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How Do You Define a Small Wedding?

Gretchen Culver of the National Small Wedding Society explains Small Wedding Sizes
Sherri Hildebrandt
Trish Allison Photography

Many couples are now opting for more intimate events in order to adhere to ongoing restrictions. But small weddings come in many shapes and sizes, so we spoke with Gretchen Culver, who co-founded the National Small Wedding Society, about how to approach each wedding style. Whether surrounded by family or cozying up with one another, couples can find the best fit for their special day. 

A mini wedding – also known as a small wedding or intimate wedding – has fewer than 50 guests, but all the traditional elements, just on a smaller scale. The budget, however, might not be mini: The same vendors as those at a larger wedding are required, with cocktails, a meal, desserts and dancing, but with fewer people to serve, presumably in a smaller space.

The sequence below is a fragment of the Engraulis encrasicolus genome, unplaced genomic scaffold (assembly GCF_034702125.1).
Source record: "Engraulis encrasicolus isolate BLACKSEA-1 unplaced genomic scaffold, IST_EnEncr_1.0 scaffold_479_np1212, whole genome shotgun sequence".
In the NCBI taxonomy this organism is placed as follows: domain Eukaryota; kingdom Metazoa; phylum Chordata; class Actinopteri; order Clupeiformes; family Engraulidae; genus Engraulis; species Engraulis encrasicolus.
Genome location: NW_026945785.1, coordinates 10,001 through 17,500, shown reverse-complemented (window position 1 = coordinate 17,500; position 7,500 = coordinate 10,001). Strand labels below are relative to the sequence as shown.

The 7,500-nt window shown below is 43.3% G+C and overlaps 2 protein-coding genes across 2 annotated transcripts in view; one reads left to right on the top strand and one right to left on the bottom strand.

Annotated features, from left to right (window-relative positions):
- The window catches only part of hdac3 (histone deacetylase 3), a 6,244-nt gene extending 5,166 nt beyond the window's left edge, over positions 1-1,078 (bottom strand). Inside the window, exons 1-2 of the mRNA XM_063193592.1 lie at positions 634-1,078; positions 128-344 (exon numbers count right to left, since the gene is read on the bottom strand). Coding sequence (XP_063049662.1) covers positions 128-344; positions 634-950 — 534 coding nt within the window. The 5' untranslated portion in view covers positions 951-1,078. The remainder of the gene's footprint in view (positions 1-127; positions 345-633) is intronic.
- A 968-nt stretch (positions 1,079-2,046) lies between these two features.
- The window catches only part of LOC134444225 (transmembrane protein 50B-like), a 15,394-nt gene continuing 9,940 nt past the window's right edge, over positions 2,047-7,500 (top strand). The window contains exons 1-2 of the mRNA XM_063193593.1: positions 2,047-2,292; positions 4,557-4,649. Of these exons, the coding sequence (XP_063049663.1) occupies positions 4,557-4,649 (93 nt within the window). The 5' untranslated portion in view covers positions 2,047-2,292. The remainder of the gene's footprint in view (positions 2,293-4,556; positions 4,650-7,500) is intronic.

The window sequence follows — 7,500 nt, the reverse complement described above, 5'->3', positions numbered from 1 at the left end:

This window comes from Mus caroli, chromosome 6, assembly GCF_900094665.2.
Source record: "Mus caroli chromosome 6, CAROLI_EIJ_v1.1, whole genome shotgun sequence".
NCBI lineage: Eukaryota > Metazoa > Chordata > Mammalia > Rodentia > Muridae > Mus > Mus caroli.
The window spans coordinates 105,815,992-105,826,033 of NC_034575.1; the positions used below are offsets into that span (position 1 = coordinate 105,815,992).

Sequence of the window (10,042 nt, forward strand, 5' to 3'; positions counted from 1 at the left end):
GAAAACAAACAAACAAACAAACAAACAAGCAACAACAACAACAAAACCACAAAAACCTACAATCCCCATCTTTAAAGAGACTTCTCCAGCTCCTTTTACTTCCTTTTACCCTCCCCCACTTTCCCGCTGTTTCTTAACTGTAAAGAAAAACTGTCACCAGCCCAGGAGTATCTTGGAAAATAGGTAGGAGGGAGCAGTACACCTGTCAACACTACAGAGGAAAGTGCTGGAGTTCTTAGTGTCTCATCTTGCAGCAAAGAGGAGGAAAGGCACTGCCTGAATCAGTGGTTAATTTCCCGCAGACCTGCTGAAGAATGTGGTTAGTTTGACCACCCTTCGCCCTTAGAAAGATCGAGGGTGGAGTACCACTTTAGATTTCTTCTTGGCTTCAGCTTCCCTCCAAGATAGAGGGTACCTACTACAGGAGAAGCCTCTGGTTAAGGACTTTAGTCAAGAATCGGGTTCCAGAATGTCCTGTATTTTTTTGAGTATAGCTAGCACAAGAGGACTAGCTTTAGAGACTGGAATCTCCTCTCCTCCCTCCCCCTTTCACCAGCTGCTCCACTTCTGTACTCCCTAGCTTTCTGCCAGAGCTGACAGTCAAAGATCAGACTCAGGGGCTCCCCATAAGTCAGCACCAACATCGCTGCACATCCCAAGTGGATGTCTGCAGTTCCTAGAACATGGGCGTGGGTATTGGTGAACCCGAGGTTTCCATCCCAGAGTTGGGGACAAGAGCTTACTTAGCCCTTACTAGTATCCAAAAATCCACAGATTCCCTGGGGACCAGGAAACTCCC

A micro wedding, or tiny wedding, has 30 or fewer guests. It might last only an hour or two, just long enough for a ceremony, followed by drinks and light snacks or cake, a few photos and possibly video. Culver’s company, Minne Weddings, creates all-inclusive micro-wedding packages that include a venue, a ceremony, cake and champagne, personal flowers and a photographer. (Add-ons are available.) This size is perfect for the couple who doesn’t want to do any planning.

An elopement is when a couple gets married with just an officiant and each other (and required witnesses, depending on locale). There’s nothing traditional about this bare-bones ceremony, but some newlyweds choose to send out “Just eloped” announcements and have a party later on.

A minimony is a new trend popular with couples who just want to marry and get on with their life together. It’s an “enhanced elopement” with 10 to 20 people attending the ceremony with no celebration following, but a big party or reception planned down the road: #marrynowpartylater!

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